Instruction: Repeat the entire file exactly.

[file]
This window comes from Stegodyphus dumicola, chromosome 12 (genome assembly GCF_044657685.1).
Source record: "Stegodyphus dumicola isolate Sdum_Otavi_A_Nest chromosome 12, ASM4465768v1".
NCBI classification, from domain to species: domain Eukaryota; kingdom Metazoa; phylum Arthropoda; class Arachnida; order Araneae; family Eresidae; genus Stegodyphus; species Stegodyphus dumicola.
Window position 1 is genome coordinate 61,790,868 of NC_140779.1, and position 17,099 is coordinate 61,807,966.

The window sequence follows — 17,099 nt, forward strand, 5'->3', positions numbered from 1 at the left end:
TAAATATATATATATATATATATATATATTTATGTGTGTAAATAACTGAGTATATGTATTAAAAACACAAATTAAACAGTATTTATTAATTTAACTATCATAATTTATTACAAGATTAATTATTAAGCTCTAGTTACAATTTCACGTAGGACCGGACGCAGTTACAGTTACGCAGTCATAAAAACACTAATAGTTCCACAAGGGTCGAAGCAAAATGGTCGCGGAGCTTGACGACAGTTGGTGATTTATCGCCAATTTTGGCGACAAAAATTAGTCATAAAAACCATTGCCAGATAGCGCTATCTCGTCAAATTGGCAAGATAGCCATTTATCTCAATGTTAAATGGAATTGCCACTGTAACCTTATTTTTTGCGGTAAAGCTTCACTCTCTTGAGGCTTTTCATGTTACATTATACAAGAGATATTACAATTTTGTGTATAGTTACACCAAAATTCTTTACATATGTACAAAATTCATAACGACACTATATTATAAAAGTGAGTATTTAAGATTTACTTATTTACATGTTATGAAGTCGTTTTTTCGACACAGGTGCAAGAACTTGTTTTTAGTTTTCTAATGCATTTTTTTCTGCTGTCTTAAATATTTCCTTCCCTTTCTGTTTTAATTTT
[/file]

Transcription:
This window comes from Stegodyphus dumicola, chromosome 12 (genome assembly GCF_044657685.1).
Source record: "Stegodyphus dumicola isolate Sdum_Otavi_A_Nest chromosome 12, ASM4465768v1".
NCBI classification, from domain to species: domain Eukaryota; kingdom Metazoa; phylum Arthropoda; class Arachnida; order Araneae; family Eresidae; genus Stegodyphus; species Stegodyphus dumicola.
Window position 1 is genome coordinate 61,790,868 of NC_140779.1, and position 17,099 is coordinate 61,807,966.

The window sequence follows — 17,099 nt, forward strand, 5'->3', positions numbered from 1 at the left end:
TAAATATATATATATATATATATATATATTTATGTGTGTAAATAACTGAGTATATGTATTAAAAACACAAATTAAACAGTATTTATTAATTTAACTATCATAATTTATTACAAGATTAATTATTAAGCTCTAGTTACAATTTCACGTAGGACCGGACGCAGTTACAGTTACGCAGTCATAAAAACACTAATAGTTCCACAAGGGTCGAAGCAAAATGGTCGCGGAGCTTGACGACAGTTGGTGATTTATCGCCAATTTTGGCGACAAAAATTAGTCATAAAAACCATTGCCAGATAGCGCTATCTCGTCAAATTGGCAAGATAGCCATTTATCTCAATGTTAAATGGAATTGCCACTGTAACCTTATTTTTTGCGGTAAAGCTTCACTCTCTTGAGGCTTTTCATGTTACATTATACAAGAGATATTACAATTTTGTGTATAGTTACACCAAAATTCTTTACATATGTACAAAATTCATAACGACACTATATTATAAAAGTGAGTATTTAAGATTTACTTATTTACATGTTATGAAGTCGTTTTTTCGACACAGGTGCAAGAACTTGTTTTTAGTTTTCTAATGCATTTTTTTCTGCTGTCTTAAATATTTCCTTCCCTTTCTGTTTTAATTTT